Every winter Venus Flytraps need to go dormant based on the sun's photoperiod. If you grow your Flytraps outdoors and you get more than a light frost where you live (20°F or below for more than about a week is too much), put it inside and keep it within 1 inch of a sunny windowsill for the winter, if you are able. Do not put it back outside until the last frost is over. In their native zone in winter for example, there's only about 15 or so nights of frost per year, rarely going below 30°F and the temp is normally back up to 60°F or 70°F by noon.
If you live in an area with only light frosts such as this, you can leave your Flytraps outside year round.
When Flytraps go dormant their fall leaves dry up, most leaves/heads turn black and they grow small leaves/heads (or none at all) for the winter. During this time they put energy into growing their rhizome. They are supposed to die down every winter. Some will look very rough. They will regrow every spring bigger and better, usually creating small "baby" divisions of themselves into more small plants, as well as flower. We suggest cutting the flower at the base if you want the plant to spend its energy on producing more traps. Or enjoy the flowers! When flowering ends, any that pollinated will produce shiny black tear drop shaped seeds. Some time after, the plant will normally resume spending its energy on creating more traps again. Peak sized and looking traps for the season depending on environment is usually June or July (for example June for us in SC, July for our MI friends).
King Sundew (Drosera Regia)
Sun: Sunny windowsills in direct sunlight, minimum 5+ hours. Also can be grown in a greenhouse, or outdoors within the temperatures of 35°-85°F. They enjoy a drop of 10°-20°F at night and in our estimated favored temperatures for these Kings is 55-60°F night to 70°-75°F day. Though photoperiod will still determine growth habits.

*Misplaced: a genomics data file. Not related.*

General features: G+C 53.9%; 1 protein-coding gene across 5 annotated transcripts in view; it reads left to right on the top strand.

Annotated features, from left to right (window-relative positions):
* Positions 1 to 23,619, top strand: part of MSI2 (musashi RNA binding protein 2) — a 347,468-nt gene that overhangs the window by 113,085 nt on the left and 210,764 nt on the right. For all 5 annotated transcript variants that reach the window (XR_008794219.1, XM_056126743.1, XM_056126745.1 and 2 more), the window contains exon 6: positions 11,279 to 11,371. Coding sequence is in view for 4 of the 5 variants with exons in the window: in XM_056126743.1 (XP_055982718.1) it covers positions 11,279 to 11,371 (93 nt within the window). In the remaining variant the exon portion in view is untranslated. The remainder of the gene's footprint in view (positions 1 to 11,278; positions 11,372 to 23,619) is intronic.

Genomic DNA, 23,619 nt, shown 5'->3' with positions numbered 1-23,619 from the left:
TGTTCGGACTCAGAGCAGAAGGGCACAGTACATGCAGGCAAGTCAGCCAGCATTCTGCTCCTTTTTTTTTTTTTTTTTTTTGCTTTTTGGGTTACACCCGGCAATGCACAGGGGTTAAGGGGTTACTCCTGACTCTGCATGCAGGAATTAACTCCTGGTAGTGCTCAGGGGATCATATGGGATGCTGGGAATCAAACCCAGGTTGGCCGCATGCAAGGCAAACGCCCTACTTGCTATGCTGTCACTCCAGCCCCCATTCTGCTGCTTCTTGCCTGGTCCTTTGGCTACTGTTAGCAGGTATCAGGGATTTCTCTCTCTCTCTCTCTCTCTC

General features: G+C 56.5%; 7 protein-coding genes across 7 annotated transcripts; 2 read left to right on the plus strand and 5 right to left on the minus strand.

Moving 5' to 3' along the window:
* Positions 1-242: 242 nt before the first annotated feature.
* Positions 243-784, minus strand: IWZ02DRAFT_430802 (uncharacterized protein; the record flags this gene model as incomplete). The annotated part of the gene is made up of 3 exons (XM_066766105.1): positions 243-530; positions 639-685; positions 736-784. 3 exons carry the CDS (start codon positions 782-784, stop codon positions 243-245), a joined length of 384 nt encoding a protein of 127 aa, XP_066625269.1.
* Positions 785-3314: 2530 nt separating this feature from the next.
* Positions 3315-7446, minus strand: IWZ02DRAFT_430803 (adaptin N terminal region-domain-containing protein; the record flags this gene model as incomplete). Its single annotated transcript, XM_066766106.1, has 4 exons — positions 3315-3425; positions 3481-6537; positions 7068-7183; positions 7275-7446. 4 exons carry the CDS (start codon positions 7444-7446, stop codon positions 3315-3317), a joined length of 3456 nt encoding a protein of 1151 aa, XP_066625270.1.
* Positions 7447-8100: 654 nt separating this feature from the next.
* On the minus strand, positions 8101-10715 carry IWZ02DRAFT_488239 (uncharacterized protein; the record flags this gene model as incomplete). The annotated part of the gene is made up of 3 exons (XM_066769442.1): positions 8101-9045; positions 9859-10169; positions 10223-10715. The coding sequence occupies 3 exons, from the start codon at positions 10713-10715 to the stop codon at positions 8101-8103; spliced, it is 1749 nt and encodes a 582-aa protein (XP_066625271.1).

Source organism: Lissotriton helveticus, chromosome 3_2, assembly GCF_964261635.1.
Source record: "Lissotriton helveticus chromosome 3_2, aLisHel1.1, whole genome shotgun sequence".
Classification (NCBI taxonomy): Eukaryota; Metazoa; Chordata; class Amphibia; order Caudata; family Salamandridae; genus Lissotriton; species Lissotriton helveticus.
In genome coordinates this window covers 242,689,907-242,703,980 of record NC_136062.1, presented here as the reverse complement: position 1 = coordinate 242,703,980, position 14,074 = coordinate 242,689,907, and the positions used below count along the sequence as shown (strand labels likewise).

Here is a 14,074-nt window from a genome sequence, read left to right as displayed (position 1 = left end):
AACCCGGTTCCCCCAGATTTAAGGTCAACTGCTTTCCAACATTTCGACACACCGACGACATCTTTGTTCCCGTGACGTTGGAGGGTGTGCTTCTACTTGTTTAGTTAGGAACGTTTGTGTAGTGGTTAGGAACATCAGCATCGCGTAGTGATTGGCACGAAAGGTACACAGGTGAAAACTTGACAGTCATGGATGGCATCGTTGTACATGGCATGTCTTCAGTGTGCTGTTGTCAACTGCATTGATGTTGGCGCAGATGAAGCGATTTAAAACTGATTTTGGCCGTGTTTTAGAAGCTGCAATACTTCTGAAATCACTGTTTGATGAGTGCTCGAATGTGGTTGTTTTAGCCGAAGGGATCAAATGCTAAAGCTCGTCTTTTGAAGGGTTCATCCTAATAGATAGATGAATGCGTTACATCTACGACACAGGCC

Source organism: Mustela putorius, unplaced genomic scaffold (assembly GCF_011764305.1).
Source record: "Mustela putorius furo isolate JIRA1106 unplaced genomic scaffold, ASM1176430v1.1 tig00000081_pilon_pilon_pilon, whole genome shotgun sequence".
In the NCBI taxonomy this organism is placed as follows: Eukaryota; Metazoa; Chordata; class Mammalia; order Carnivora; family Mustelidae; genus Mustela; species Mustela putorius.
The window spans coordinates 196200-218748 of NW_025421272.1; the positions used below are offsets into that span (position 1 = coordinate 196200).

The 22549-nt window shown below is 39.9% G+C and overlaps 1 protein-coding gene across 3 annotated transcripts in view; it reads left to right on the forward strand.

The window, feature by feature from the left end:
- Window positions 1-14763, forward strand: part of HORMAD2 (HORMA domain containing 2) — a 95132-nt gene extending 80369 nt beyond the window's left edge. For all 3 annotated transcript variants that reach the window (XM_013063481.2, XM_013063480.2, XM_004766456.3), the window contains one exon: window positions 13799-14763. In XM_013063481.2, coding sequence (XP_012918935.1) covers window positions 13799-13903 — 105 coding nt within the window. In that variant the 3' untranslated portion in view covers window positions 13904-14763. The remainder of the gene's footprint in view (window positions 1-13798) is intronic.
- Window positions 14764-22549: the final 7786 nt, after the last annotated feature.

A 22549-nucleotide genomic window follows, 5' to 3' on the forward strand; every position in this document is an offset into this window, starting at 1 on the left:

Water: Distilled, reverse osmosis, or rain water. Tray watering method
Temperature: temperatures seem best in the range 40°- 85°F
Dormancy: none needed
Soil: We use a mix of 3 parts peat, 2 parts perlite, 1 part sand. Or long fiber sphagnum moss with perlite. Rinsed tree fern pieces can be added.
Do not add Fertilizers or minerals
Sundews - Cape, Threadleaf, Forked, etc (Capensis, Drosera Intermedia, Filiformis, Binata/Multifida)
Sun: Sunny windowsills in direct sunlight, minimum 4+ hours. Also can be grown in a greenhouse, or outdoors within the temperatures of 35°- 90°F
Water: Distilled, reverse osmosis, or rain water. Tray watering method
Temperature: temperatures best in range 35°- 90°F
Dormancy: Intermedia, binata and filiformis will go dormant in winter, capensis and multifida will not survive frosts and should be taken inside.
Soil: We use a mix of 3 parts peat, 2 parts perlite, 1 part sand or long fiber sphagnum moss with perlite
2 parts peat
1 part silica sand
1 part perlite
Temperatures: 40° - 90° F
Sun : Full to Part sun, some shade.
Water: water tray method, keep soil wet by having the tray's water level half the height of pot, using distilled, reverse osmosis or rain water.
North American Pitcher Plants (Sarracenia)
Substrate: we use 2 parts peat, 1 part sand, 1 part perlite.Temperature: 25° - 90°
They can take a brief freeze and a brief heat spike but will otherwise need protection from the elements.
For cold below 25° you can move to a garage or other protected area.
You can also mulch around your Sarracenia. Mulching the bog garden with at least 4" of mulch and providing insulation that way, depending on the severity of the winters in some environments with less frost may be sufficient to protect your plants.
For heat, sun shades can help.
Sun: full sun. Minimum of 6 hours of direct sunlight.
They may burn a little around the edges where the nectar is, this is normal and nothing to worry about. Outdoors is the preferred place to grow Sarracenia as their light requirements are very high.
Water: They must always be sitting in water, generally water level is quarter to half of the height of the pot. The water tray must be re-filled after it runs out, the plant substrate should NEVER GO DRY.
Distilled, reverse osmosis or rain water only.